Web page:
Understanding the mechanisms and structure of power as a synonym for support makes us realize the driving force of human behavior and, consequently, its paradoxical establishment. We are beings on the move. We are in a world - society - where everything interrelates. The whole system is relational, it is the general dynamics that configure and define us. This “walking and sliding” always requires base, space. When space, that is, when our bases are transformed into support, we settle in and accumulate other references. These references are systems that undermine the dynamics by establishing points, support bases that sustain, oppress, and crush.

That which supports, also oppresses. When the relationships between support and oppression are broken, polarizing points emerge that transform these relationships and create new ones. What supports and oppresses does no longer correspond to the dialectical experience that occurs in contradiction, but rather a new configuration emerges: the power of the oppressor (the aggressor) and the power of the oppressed (the victim). The figure of the oppressor and the figure of the oppressed establish landmarks by breaking the relational dynamics of what supports and oppresses, thus creating other dynamics in the configuration of power.

Power is the force that supports and structures positions such as the powerful and the oppressed. It is paradoxical, but although antithetically different, they are the same, as they are structured by the same diversified force: support. The support that crushes and the support that sustains. Everything is defined by convergences and divergences, by the question of direction, of where to look and where situations converge.

Support is power, it strengthens and provides security as much as it breaks dynamics, segmenting from the polarization of references and objectives. The support in what has been amassed creates the powerful owners of wealth, as well as the strongholds of faith, knowledge, charity, goodwill, and justice. Power gives security and peace of mind. Power also creates precariousness, insecurity, and allows for unrest and doubts. How to understand this paradox? It is enough to consider that everything that supports, by definition, constitutes other processes that cross - intersections - that cut dynamics, that change directions and paths, in addition to creating fulcrums: the supports themselves.

Supports are always adhesions. Relying on adhesions weakens, dehumanizes. It consists of a reifying process in which everything comes to mean by signs: money, success, wisdom, intelligence, protection received, help in poverty and illness, victimization. This transformation of the part in the whole does devitalize. Modifications of the whole (individuality) into segmentations (society, family, capacity, and incapacity) do fragment and stigmatize. It is precisely in this fragmentation that powerful stigmas arise, such as the love that redeems everything, the goodwill that explains everything, the money that solves everything. Human devitalization, or dehumanization, begins through support - trajectory breaking - which creates islands of support, of power.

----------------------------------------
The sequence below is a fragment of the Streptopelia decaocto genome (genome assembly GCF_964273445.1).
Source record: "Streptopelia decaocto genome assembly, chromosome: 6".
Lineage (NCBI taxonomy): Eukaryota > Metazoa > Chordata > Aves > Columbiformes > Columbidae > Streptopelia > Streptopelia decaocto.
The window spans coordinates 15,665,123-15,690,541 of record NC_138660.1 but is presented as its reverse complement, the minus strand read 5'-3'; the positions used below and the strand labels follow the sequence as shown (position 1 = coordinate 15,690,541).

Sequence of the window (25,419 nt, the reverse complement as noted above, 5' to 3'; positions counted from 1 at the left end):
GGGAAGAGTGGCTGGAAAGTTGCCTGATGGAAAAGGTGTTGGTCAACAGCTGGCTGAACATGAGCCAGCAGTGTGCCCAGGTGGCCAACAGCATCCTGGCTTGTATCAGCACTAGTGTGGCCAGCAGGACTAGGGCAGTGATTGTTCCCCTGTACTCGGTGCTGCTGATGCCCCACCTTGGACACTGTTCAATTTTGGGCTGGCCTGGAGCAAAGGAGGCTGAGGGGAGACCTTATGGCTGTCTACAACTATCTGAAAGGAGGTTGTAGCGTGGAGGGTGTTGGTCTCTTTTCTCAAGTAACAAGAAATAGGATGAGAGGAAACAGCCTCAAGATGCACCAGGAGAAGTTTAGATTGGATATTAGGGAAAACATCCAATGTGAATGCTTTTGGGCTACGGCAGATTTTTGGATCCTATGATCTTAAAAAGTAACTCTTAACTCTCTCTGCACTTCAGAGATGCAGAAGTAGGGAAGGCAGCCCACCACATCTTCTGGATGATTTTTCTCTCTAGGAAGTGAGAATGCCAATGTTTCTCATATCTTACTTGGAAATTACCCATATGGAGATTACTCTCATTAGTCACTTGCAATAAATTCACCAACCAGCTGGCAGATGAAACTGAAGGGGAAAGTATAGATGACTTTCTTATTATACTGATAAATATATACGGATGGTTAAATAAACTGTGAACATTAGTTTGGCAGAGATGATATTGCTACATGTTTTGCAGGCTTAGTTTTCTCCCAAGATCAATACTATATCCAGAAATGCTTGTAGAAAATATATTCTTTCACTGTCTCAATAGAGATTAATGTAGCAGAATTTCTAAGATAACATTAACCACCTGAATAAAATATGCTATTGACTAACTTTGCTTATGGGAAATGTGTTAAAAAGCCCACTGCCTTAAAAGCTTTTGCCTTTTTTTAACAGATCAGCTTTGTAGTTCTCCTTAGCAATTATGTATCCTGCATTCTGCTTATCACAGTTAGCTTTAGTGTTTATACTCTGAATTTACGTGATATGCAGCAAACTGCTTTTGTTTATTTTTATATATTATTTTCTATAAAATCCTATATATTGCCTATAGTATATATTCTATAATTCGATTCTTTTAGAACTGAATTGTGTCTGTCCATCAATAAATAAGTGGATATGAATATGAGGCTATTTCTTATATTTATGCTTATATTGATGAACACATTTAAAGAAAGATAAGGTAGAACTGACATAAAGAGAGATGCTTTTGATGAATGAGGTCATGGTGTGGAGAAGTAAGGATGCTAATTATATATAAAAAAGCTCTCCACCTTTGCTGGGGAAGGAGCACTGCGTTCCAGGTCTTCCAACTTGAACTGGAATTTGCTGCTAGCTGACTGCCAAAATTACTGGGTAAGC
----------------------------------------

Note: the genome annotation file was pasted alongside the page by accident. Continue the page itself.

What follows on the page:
Transforming possibilities into satisfied and appeased needs does structure emptiness and fear, and exiles the individual from relational dynamics by keeping them fixed on the preservation of what appeases and satisfies them. This need for care is restrictive, requiring pledges, concessions, and agreements. We can say that the more supported and safer, the more immobilized the individual is. The power of certainty of success is always achieved by the accumulation of money, benefactors, and protection (including impunity and even rights). The more powerful, the more support and, consequently, the more inertia or the more maintenance of what has been acquired, submitted, and conquered.

When one seeks power one usually does not see the amount of stagnation, support, lack, and fear that it entails. The unfolding of the process makes clear the alienated commitment to achieve the purposes of security, prominence, and victory. Always starting from an insufficiency that one wants to remedy - nonacceptance of oneself, of the other, of the world - one seeks power so as to have a way to move without falling, without being crushed. Fear and insecurity always work as directors of scripts, of maps for guidance in this search (formation of groups, clubs, etc.). The powerful are always weak because they are supported, camouflaged by adhesions. Social movements structured in the search for power also clearly reveal these aspects, their brevity and contingency. Examples of these movements include: setting a goal, seeking supporters or followers, establishing a system. In short, rules have nothing to do with their constituents, and thus dictators and the powerful destroy and deny everything. For maintaining support, it is necessary to keep the oppressed submissive to beliefs, to the support sought, thus continuing with the entire process of alienation and power.